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Bryant, Learning to Love 7s

  • 17 Apr 2019
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Bryant during last weekend’s Beast of the East win.

Bryant College is heading to the USA Rugby DII College 7s National Championship for the first time in the Rhode Island team’s history. The trip to Tucson, Ariz., will be a new experience for more reasons than one.

“Our team doesn’t love 7s,” Bryant coach Rosie Harter circled the struggle. “They just love 15s more and I can’t tell you why. I think it’s because there’s more structure [in 15s] and they like structure. But they also like winning, so they’re starting to like 7s now.”

The coaching staff started selling 7s two spring seasons ago, assuring the team that a good 7s player makes for a better 15s player. Last year, Bryant fell just short of the Rugby Northeast (RNE) 7s title and then followed with a great 15s season in fall 2018. The Bulldogs won the RNE 15s title, advanced through the first two rounds of regional, and then lost to eventual champion Vassar in the quarterfinals. Bryant scored 24 points on day two of a double-header weekend against the Brewers – no small feat, especially with only 18 players.

However, low numbers meant that players had to be versatile and aptly fill multiple positions for when vacancies occurred. The team’s communication also refined and allowed new player combinations to function well. When everyone returned (save the team’s best finisher, who is studying abroad) for February practices, players were more confident in their own abilities.

“We had a strong foundation from last year and were building off that,” Harter talked evolution. “They were more comfortable with passing, so we started adding in switches and loops, and the ball movement got a lot better, too.”

Bryant joined the New England College 7s Circuit (NEC7C) for a second consecutive year and played four tournaments during the series. The Bulldogs were able to play DI teams like Boston University and Northeastern, and that uptick in competition focused the team’s attention on areas of improvement. Harter reflected on a game against Norwich’s club side and how it highlighted the team’s progress during the spring.

“My team was really preparing for the worst,” Harter said of Norwich as a strong opponent. “But they stepped up. There was great ball movement, side to side with no turnovers. They were poaching on defense, and moving the ball quickly so Norwich couldn’t reset on defense. They were feeding off each other.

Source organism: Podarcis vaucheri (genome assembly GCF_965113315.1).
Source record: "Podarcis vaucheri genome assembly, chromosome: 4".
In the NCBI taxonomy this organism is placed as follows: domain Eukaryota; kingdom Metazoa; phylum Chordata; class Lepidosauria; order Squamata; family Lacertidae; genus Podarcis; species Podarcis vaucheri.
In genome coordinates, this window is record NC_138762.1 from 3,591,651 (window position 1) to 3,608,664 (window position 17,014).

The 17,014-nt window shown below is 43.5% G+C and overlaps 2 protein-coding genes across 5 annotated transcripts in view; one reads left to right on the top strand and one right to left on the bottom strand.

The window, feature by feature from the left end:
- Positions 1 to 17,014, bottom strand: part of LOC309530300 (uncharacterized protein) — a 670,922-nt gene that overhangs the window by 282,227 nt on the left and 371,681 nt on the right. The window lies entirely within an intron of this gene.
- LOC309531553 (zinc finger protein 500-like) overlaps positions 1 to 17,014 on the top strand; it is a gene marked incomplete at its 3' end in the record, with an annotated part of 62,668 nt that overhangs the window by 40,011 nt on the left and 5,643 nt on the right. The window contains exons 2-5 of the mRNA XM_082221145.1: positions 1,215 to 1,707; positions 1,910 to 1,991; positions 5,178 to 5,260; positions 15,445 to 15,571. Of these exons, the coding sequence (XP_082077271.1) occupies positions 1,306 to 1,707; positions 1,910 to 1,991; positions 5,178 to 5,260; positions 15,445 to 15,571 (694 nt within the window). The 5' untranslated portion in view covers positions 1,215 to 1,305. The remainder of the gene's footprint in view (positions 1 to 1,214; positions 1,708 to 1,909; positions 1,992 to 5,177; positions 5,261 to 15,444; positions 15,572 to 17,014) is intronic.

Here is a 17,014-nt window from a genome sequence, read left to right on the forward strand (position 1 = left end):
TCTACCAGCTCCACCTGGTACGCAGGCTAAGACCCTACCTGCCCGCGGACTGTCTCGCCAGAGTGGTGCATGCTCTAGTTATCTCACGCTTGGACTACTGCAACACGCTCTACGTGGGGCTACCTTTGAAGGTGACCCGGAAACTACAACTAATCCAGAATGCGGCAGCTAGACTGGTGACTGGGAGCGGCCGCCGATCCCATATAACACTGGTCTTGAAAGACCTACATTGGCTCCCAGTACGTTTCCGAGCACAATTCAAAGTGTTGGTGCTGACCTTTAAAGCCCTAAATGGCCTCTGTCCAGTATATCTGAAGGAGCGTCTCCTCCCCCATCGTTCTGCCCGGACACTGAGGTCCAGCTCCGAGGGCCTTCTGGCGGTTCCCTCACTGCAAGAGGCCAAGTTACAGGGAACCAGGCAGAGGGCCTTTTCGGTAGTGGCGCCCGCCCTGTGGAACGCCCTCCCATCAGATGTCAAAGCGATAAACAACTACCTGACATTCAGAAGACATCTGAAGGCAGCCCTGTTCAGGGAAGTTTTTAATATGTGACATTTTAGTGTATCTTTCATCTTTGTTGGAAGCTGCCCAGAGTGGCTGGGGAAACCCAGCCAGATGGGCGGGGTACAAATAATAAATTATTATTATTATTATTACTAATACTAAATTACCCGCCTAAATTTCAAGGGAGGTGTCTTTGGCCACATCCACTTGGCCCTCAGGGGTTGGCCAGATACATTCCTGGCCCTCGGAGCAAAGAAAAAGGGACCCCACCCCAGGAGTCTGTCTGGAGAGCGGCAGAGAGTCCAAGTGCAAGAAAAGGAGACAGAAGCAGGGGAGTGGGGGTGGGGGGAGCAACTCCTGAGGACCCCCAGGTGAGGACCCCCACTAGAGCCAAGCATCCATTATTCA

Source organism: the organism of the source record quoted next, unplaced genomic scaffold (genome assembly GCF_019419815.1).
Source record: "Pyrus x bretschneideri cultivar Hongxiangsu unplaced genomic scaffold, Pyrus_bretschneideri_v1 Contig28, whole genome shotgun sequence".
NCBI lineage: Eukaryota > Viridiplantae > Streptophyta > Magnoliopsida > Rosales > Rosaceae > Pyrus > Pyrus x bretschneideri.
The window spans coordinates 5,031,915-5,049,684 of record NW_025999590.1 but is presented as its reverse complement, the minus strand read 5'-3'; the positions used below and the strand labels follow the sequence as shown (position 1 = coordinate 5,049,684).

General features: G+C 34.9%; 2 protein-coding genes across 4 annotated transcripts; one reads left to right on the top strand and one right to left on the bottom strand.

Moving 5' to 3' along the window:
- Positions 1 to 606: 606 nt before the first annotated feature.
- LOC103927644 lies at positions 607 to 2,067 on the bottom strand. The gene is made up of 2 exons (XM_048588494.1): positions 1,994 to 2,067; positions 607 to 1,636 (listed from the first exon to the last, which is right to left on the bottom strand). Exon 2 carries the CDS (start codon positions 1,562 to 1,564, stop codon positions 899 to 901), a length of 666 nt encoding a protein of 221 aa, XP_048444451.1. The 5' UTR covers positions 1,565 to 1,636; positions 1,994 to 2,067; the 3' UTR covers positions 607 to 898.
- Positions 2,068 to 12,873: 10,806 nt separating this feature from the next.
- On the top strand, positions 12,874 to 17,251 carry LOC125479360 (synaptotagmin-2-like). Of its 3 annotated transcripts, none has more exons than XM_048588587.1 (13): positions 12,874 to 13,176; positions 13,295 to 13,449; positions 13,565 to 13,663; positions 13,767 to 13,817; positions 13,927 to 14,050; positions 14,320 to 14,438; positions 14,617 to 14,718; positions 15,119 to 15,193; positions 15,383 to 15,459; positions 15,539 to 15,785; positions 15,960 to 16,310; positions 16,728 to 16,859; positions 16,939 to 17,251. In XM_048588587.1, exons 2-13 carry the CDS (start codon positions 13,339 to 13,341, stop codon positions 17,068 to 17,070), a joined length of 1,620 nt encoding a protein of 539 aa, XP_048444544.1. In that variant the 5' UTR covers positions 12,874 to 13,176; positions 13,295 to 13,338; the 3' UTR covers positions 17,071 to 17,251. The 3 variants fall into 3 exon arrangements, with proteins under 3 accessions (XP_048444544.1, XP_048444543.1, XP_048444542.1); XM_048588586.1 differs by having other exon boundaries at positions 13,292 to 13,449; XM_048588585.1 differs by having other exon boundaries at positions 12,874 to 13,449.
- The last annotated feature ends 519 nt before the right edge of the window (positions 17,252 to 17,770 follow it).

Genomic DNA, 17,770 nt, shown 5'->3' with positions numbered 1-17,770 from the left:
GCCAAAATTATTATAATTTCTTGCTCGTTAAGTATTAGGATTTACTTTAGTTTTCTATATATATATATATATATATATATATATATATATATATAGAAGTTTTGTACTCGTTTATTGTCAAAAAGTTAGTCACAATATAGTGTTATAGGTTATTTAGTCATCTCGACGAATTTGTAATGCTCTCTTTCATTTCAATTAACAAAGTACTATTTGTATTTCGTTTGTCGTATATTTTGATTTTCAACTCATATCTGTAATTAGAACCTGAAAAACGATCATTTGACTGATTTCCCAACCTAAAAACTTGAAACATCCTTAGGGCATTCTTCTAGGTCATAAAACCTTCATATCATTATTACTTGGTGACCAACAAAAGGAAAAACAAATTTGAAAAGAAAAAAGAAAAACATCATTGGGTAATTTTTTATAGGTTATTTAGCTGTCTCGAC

“There was a lot of communication, too. They realized in the first 30 seconds, ‘Oh we missed that ruck,’ or, ‘They flooded that ruck,’ and made adjustments. They made decisions that were making an impact,” Harter said. “I didn’t have anything to tell them during halftime – there’s no time to coach during a 7s game anyway.”

By the time the RNE 7s Championship arrived, Bryant was operating in another tier relative to its opposition. The Bulldogs shut out all of its opponents except UMass Lowell, which dotted down one try, and won the automatic qualifier to USA Rugby’s DII 7s nationals.

And then euphoria! No, not quite yet. The following week saw a quick transition back to 15s, as Bryant readied for the Beast of the East, a team favorite. That focus consumed the team, which then took its 18 players to Providence for five wins and a DII trophy. The team will regroup Thursday and resume its 7s regimen, but even then, there’s still a month until nationals. Enthusiasm might be most visible in the fundraising frenzy that’s necessary for a trip to Tucson.

“You have to find a balance. You don’t want to burn them out when nationals is still a month away,” Harter said. “After this weekend, everyone will pretty much be done playing, and playing each other can be a little tiring.”

Fortunately, captain Margaret Mellitt loves 7s and is able to rally the team. She was named to the All-NEC7C team last year and connects really well with Melissa Mallahan. The 15s outside center has a nose for the gap, and Mellitt runs good support lines to extend those breaks after the offload.

Power wise, Jen Rosinski is the example. A No. 8 in 15s, the versatile player can set up in the scrum or hang with the backs. And pulling it all together is flyhalf Sarah Felkel, the conductor.

“She doesn’t like scoring or any glory of any kind, but she’s good at reading the field and knowing what has to happen,” Harter described a player who garners respect and excels in decision-making.

So Bryant might not be in celebration mode just yet, and maybe the team will never fully embrace 7s, but Harter isn’t worried about an output of effort in Tucson.

“This is one of the best teams that Bryant has seen in a long time,” the coach concluded. “It’s one thing to win titles … and yes, it’s because they have skill. But they have a lot of heart. They never give up. It’s hard to play five games with just 18 players [at Beast of the East]. They’re sore and tired, but they won’t show it. They just don’t care. If their teammate wants it, then they’ll give more, and they do it for each other.”

The USA Rugby College 7s Championships occur May 24-26 in Tucson.

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